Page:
Airport objections sent to Govt

Christchurch Airport has just unveiled a ''new long-term proposal'' for a new airport in the...
PHOTO: ODT FILES
The group opposed to an international airport being built at Tarras has taken its argument to Wellington where it believes decisions on airports should be made.

Spokesman John Harris said yesterday emails had been sent to Prime Minister Jacinda Ardern, Transport Minister Phil Twyford and Green Party leader James Shaw.

"We would like this to be looked at as a national problem, not a parochial problem."

Christchurch International Airport Ltd is proposing an international airport on 750ha of farm land it has bought at Tarras.

But, Mr Harris believed it was the Government’s job to decide how many airports the country had and where they should be.

"Do we need three airports [Queenstown, Wanaka and Tarras] within a 50km radius?

"On the face of it, that doesn’t seem like a very good idea."

Mr Harris said Invercargill and Dunedin needed to be involved in the debate as interested local parties "but primarily I think we really have to rally opinion throughout the country".

Since a public meeting in Tarras on Wednesday night, Mr Harris had received a "tremendous number" of calls and emails from people concerned about the airport proposal.

"I was quite surprised to have people approach me directly from Christchurch looking at it as something that affects them as Christchurch ratepayers not knowing what the airport is doing with their money."

Christchurch ratepayers, via the Christchurch City Council’s holding company, are the major shareholders of the airport company.

Mr Harris said it was suggested to him his group should be having discussions with the Christchurch City Council, although no arrangements had yet been made.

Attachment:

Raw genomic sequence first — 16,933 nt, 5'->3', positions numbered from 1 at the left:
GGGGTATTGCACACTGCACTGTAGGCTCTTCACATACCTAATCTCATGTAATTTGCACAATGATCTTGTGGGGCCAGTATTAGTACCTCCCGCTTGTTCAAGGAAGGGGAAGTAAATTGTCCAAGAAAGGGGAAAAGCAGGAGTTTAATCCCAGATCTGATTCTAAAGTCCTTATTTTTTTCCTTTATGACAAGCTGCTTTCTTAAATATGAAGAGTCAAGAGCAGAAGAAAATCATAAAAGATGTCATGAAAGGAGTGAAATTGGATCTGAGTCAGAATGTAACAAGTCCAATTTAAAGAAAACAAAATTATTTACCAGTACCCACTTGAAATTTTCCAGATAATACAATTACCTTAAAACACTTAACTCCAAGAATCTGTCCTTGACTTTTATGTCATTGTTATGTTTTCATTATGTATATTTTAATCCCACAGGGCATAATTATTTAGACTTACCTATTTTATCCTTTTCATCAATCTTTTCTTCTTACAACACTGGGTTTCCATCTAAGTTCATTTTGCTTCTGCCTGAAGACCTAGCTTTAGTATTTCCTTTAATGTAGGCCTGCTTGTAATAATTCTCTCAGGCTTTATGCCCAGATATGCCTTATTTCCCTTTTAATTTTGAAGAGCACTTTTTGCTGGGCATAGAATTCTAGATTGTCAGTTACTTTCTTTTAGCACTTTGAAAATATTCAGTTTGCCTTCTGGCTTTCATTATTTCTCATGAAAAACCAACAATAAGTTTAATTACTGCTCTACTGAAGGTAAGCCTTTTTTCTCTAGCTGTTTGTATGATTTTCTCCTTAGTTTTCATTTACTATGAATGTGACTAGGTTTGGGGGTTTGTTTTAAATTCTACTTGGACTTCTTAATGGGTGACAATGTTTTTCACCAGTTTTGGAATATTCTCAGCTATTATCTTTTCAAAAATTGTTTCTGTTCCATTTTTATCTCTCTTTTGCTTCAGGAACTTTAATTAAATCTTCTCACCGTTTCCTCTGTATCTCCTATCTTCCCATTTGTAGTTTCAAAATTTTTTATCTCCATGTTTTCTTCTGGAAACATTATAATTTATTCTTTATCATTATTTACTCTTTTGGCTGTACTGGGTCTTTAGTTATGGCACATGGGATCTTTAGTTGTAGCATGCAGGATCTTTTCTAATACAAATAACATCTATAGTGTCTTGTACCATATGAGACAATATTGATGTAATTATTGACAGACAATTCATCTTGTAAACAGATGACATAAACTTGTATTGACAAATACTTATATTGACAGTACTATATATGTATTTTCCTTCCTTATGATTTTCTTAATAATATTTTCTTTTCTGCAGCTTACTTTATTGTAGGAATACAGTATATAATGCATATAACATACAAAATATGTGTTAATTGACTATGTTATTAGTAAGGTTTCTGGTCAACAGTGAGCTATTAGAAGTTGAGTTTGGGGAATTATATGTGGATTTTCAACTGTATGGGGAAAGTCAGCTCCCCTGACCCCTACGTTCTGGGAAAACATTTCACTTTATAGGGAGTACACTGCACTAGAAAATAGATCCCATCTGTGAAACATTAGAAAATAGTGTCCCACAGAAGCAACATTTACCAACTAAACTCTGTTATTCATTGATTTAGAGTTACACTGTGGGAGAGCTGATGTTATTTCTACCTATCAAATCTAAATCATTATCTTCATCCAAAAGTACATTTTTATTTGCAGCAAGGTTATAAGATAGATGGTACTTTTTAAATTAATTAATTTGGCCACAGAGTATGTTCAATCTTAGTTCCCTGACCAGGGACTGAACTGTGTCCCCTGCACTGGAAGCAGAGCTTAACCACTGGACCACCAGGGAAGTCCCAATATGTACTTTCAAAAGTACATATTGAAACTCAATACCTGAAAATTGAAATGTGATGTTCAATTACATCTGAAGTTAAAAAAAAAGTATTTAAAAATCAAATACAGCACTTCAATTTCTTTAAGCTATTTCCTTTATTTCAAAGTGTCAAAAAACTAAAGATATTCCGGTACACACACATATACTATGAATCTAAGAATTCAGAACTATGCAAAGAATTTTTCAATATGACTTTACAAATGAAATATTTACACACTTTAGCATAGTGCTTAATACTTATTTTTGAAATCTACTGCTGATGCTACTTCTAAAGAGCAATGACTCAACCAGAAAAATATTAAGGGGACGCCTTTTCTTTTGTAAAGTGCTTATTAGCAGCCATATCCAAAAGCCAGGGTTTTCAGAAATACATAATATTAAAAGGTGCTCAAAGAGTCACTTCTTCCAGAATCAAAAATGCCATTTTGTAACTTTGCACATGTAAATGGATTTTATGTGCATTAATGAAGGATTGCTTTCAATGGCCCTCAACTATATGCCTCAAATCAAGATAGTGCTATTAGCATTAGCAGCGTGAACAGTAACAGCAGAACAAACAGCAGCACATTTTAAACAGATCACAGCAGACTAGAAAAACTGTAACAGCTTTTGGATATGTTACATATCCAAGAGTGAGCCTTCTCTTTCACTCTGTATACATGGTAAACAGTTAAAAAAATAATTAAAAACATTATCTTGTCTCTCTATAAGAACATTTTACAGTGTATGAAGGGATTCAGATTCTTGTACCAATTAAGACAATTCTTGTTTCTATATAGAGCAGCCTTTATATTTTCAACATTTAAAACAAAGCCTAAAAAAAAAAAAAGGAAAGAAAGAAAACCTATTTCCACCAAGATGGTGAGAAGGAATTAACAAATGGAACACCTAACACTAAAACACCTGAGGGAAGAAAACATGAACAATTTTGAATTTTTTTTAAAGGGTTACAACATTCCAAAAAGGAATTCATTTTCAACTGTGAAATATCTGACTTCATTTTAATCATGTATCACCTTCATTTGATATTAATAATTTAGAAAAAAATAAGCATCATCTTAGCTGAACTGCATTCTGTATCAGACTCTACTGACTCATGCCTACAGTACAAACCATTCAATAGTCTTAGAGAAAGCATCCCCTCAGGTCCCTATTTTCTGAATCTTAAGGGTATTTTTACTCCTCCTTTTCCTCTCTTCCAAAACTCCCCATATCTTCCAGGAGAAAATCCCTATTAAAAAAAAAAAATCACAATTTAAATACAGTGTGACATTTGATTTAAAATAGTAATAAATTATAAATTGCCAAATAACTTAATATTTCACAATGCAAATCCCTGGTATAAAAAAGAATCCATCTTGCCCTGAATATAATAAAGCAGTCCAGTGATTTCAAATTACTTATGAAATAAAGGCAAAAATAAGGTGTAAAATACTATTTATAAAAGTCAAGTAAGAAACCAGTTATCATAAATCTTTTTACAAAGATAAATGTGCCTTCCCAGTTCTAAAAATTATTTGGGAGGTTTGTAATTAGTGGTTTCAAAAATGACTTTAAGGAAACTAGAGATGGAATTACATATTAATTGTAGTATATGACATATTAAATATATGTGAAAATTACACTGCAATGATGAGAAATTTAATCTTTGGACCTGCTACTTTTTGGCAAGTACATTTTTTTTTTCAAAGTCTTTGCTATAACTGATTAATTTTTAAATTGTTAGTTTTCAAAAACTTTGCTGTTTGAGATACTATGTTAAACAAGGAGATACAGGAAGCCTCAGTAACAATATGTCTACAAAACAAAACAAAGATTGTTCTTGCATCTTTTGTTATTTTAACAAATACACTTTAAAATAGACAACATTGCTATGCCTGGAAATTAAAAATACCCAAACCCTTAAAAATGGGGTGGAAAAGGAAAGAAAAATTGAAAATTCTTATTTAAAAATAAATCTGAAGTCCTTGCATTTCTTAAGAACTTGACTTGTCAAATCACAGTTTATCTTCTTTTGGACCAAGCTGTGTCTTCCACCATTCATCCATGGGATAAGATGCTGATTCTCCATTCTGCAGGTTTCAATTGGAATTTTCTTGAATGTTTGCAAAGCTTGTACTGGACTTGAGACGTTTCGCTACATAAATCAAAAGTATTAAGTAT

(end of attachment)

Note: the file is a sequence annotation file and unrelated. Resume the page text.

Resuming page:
All speakers at Wednesday’s meeting were opposed to the airport proposal.

Asked if there might be less vocal members of the community who supported the airport, Mr Harris said he suspected there might be some business people in Cromwell who were "delighted at the prospect".

"But nobody has put their head up and said so in public."

The negative sentiment does not appear to have had an effect on the airport company.

Communications manager Yvonne Densem said yesterday "not all the views we have had so far are negative, and many are open".

Company representatives would continue to speak to people "one on one".

"We completely respect and understand the views offered at the meeting and hope it has helped the community to see our faces and hear [airport executive] Michael Singleton dispel some of the rumours and inaccuracies circulating.

"We are at a very early stage of a very long project.

"It's important the people of Tarras have some time to digest the news of our land purchase."

Comments

I heard a chap on the radio stating that Tarras was subject to fog for weeks at a time. Is that correct?

I also figure that if Queenstown airport was closed, there could be up to 70 buses per day through the Kawarau gorge.

 

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